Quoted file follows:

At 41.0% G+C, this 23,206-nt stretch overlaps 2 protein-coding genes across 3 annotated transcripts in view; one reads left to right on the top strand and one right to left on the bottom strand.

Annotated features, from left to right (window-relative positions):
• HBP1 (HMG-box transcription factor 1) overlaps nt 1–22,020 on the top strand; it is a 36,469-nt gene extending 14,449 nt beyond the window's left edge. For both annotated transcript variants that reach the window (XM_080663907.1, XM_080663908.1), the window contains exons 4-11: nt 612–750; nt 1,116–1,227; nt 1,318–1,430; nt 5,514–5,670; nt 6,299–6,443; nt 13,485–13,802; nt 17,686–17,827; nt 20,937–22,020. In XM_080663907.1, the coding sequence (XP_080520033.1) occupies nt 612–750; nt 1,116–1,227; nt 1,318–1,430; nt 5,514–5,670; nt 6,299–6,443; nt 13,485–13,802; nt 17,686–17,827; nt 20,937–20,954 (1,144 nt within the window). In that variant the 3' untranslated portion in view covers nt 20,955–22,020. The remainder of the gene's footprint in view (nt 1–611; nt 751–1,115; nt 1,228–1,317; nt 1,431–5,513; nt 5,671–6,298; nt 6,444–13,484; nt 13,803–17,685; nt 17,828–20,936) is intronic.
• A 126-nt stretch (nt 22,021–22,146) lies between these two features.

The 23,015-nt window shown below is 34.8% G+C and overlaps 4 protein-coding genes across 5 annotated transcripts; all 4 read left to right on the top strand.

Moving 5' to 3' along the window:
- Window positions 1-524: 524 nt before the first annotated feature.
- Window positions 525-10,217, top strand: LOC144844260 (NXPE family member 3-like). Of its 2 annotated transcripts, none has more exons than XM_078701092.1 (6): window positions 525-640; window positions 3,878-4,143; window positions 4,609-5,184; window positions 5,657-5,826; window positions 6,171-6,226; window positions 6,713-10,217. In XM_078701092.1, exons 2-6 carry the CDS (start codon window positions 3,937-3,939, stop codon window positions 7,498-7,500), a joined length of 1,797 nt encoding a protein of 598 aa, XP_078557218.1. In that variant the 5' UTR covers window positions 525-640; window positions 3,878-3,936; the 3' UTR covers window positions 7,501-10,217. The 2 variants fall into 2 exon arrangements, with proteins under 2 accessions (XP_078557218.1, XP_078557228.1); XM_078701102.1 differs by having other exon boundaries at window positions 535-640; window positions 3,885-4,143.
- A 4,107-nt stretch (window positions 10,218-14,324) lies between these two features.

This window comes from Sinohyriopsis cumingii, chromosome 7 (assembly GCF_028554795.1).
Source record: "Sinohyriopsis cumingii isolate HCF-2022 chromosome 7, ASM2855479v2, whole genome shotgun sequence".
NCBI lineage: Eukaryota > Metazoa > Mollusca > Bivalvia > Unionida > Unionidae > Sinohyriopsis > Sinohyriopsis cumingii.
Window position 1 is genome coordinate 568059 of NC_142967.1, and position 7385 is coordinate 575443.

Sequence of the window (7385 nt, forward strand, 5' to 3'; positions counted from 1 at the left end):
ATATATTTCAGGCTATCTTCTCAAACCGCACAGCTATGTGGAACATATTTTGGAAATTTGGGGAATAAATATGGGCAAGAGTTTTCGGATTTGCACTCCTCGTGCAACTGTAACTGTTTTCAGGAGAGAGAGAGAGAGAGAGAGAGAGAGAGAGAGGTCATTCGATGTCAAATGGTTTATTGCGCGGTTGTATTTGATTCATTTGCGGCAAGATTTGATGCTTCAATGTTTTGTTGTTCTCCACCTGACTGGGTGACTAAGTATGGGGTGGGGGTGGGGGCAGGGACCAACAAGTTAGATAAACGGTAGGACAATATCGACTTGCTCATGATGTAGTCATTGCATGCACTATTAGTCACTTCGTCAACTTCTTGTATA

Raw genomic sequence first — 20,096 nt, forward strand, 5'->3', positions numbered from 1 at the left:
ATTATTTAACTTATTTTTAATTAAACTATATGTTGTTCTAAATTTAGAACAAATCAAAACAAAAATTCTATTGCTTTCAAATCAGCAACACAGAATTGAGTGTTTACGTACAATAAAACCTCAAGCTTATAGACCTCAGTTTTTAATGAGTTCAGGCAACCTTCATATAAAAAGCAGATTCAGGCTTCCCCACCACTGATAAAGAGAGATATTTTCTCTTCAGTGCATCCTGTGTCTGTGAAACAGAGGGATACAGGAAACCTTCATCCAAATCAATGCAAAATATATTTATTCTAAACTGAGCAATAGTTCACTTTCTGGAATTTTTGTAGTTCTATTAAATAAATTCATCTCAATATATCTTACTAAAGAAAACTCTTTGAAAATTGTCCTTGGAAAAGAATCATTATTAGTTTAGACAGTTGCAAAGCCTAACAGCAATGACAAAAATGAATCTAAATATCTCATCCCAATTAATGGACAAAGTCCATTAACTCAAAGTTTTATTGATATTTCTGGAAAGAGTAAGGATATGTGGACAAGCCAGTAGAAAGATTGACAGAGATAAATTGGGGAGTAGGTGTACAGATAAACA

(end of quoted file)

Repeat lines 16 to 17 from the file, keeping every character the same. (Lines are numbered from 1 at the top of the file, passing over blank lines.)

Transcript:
Raw genomic sequence first — 20,096 nt, forward strand, 5'->3', positions numbered from 1 at the left:
ATTATTTAACTTATTTTTAATTAAACTATATGTTGTTCTAAATTTAGAACAAATCAAAACAAAAATTCTATTGCTTTCAAATCAGCAACACAGAATTGAGTGTTTACGTACAATAAAACCTCAAGCTTATAGACCTCAGTTTTTAATGAGTTCAGGCAACCTTCATATAAAAAGCAGATTCAGGCTTCCCCACCACTGATAAAGAGAGATATTTTCTCTTCAGTGCATCCTGTGTCTGTGAAACAGAGGGATACAGGAAACCTTCATCCAAATCAATGCAAAATATATTTATTCTAAACTGAGCAATAGTTCACTTTCTGGAATTTTTGTAGTTCTATTAAATAAATTCATCTCAATATATCTTACTAAAGAAAACTCTTTGAAAATTGTCCTTGGAAAAGAATCATTATTAGTTTAGACAGTTGCAAAGCCTAACAGCAATGACAAAAATGAATCTAAATATCTCATCCCAATTAATGGACAAAGTCCATTAACTCAAAGTTTTATTGATATTTCTGGAAAGAGTAAGGATATGTGGACAAGCCAGTAGAAAGATTGACAGAGATAAATTGGGGAGTAGGTGTACAGATAAACA